Are UFOs and Aliens Real? Tom DeLonge Is Still Convinced Humans Should Learn From 'Exotic' Technologies

Former Blink-182 singer/guitarist Tom DeLonge and his To the Stars venture gets renewed attention after revelations of a Pentagon UFO research program. Shown here, he performs at the Red Rock Casino as the band tours in support of the new album, 'Neighborhoods' October 7, 2011 in Las Vegas, Nevada. Ethan Miller/Getty Images

Tom DeLonge became famous as the cofounder, lead guitarist and singer for Blink-182. He wrote and sang the song "Aliens Exist" on the band's 1999 album Enema of the State:

What if people knew that these were real?
Leave my closet door open all night
I know the CIA would say
What you hear is all hearsay
Wish someone would tell me what was right

But that was just one early indication of DeLonge's very real interest in extraterrestrial life and unidentified aerial phenomena. His efforts in this area have gone far beyond lyrics to a rock band's track nearly two decades ago, and they've received renewed attention in light of revelations of a mysterious multi-million dollar Pentagon program devoted to researching UFOs.

Related: Pentagon Searched For Aliens and UFOs at Harry Reid's Request: Report

The New York Times published a report on Saturday about the Pentagon's Advanced Aerospace Threat Identification Program, founded in 2007 and funded with $22 million, though the Defense Department has only just acknowledged that it ever existed.

DeLonge told the New York Daily News on Sunday that revelations like the Times investigation are "only the tip of the spear," and that the public should expect additional "confirmation" of the existence of extraterrestrial life to come out in the future. "All the things (people have) heard about and seen are the first step of 20," DeLonge said. "There's a lot more shit coming."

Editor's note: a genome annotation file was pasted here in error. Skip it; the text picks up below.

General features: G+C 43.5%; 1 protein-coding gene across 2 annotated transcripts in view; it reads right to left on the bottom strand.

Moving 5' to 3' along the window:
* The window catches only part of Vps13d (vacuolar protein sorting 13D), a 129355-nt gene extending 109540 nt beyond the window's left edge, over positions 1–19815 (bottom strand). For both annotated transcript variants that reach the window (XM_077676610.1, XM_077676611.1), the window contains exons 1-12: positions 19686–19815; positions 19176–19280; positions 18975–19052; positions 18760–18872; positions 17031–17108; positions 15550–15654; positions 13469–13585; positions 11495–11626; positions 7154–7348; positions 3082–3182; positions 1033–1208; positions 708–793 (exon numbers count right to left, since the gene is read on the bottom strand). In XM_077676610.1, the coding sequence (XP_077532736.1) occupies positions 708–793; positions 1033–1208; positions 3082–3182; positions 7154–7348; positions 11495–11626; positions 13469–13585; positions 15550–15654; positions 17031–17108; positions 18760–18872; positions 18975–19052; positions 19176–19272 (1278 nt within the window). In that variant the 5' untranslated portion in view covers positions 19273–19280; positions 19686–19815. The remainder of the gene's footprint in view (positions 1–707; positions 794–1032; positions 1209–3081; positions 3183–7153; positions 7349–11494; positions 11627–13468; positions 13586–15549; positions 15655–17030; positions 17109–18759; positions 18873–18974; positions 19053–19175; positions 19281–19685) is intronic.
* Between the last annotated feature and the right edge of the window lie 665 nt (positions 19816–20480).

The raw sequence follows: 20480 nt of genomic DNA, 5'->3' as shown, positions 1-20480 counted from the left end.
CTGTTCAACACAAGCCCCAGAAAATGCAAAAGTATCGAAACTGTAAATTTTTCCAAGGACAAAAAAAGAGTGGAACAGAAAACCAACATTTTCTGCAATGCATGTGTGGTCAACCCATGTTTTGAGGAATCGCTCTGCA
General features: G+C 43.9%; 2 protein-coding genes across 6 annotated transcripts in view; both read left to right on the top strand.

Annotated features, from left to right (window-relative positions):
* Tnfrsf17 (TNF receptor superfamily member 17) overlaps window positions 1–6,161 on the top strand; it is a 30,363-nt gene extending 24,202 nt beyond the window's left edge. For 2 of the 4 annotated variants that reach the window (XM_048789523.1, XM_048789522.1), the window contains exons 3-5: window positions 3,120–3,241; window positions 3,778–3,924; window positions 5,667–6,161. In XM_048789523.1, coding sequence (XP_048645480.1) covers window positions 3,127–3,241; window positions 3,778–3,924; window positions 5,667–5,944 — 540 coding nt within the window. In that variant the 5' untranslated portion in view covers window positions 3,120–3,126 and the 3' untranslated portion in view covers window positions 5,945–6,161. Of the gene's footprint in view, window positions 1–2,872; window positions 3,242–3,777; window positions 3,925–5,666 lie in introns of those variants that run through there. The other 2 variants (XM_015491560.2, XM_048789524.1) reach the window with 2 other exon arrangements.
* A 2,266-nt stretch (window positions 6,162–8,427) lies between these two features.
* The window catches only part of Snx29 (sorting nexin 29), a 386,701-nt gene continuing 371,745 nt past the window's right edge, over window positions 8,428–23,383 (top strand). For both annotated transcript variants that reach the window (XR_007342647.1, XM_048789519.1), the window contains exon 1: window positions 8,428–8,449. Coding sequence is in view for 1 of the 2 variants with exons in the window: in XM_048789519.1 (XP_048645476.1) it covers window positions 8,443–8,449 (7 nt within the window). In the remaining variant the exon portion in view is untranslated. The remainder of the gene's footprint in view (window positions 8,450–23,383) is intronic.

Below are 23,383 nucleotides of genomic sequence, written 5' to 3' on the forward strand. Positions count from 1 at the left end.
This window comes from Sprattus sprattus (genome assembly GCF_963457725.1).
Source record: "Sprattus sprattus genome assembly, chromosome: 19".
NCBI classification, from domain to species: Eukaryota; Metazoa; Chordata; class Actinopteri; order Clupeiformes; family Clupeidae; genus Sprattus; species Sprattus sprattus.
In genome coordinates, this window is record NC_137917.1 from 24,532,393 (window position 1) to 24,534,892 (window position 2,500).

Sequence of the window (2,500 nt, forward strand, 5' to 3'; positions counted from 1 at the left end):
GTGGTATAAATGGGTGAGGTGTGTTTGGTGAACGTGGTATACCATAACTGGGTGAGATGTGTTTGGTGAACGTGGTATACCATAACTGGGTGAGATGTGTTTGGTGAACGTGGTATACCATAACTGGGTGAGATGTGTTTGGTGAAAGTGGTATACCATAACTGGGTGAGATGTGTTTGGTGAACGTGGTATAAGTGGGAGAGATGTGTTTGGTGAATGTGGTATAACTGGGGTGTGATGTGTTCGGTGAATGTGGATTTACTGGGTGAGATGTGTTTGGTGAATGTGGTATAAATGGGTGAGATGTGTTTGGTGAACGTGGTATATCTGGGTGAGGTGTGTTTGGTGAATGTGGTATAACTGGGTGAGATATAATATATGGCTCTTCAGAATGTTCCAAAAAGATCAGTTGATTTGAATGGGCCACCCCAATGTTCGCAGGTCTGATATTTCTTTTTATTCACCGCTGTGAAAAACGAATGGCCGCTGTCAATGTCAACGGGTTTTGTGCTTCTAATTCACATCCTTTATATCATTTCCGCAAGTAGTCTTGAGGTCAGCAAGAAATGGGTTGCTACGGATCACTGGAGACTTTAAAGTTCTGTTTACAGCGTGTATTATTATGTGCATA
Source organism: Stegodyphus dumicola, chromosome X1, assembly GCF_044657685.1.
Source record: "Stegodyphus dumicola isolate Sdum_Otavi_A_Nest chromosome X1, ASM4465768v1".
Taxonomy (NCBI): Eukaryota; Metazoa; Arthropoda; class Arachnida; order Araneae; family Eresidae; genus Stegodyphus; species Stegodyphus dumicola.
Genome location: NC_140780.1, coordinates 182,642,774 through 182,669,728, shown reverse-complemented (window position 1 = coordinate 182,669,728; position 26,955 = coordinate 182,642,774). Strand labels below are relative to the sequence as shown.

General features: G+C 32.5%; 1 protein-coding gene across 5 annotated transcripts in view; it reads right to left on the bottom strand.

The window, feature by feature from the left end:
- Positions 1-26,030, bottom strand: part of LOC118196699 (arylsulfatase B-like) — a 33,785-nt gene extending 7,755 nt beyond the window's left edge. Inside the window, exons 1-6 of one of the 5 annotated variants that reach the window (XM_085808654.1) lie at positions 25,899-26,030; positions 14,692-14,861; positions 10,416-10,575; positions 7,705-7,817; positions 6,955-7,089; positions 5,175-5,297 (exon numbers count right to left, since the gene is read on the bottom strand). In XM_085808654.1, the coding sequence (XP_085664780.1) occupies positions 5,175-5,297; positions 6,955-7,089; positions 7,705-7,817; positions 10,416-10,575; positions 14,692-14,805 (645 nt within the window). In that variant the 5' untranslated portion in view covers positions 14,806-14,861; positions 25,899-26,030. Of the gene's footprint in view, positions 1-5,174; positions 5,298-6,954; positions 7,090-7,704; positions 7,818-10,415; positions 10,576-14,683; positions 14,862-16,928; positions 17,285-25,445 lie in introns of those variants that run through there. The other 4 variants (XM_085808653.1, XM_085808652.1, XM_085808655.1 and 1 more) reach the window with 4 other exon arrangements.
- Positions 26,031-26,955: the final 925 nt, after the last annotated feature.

Luis Elizondo, the former head of the Pentagon program, resigned from his role in the Defense Department in October, writing in his resignation letter to Secretary of Defense Jim Mattis: "Why aren't we spending more time and effort on this issue?"

Elizondo has since become involved with DeLonge's two-year-old venture To the Stars Academy of Arts & Science, which was kept under wraps until October. Currently listed as the director of global security & special programs on the To the Stars website, "Luis also ran a sensitive aerospace threat identification program focusing on unidentified aerial technologies" for nearly a decade, according to his bio. But now, rather than toiling to run a government program veiled in secrecy, he's working in the open with the musician's endeavor.

To the Stars is described as a "public benefit corporation" whose mission is to build "a consortium among science, aerospace and entertainment that will work collectively to allow gifted researchers the freedom to explore exotic science and technologies," that humans can learn from and use to create new products that "can change the world."

Musician Tom DeLonge attends WIRED Cafe at Comic Con 2015 in San Diego at Omni Hotel on July 9, 2015 in San Diego, California. John Sciulli/Getty Images for WIRED

"We believe there is sufficient credible evidence of unidentified aerial phenomena that proves exotic technologies exist that could revolutionize the human experience," the website reads. Through its science, aerospace and entertainment divisions, To the Stars says it will build "an accelerated path to transformative discoveries and technology applications and inspire global citizens through informative entertainment."

In other words, DeLonge, Elizondo and their colleagues—which include former officials from the CIA, NSA and Lockheed Martin's "Skunk Works" program—want to look at technologies they believe are not of Earthly origins as sources of inspiration and innovation.

The same day the Times and Politico Magazine published big stories about the Pentagon program, To the Stars posted two videos to its YouTube account. Their descriptions said they are two of three "US military videos of unidentified aerial phenomenon (UAP) that [have] been through the official declassification review process of the United States government and approved for public release." Together the videos have garnered more than a million views.

DeLonge takes UFOs and extraterrestrial life seriously, but he seems aware that not everyone does. "I know that it's fun to make snarky comments, but this isn't the kind of thing to joke about," DeLonge told the Daily News this month before the Times report came out. "This is going to really affect a lot of people and a lot of people's belief systems." Whether it's people's views on UFOs or about DeLonge himself that will be most affected remains to be seen.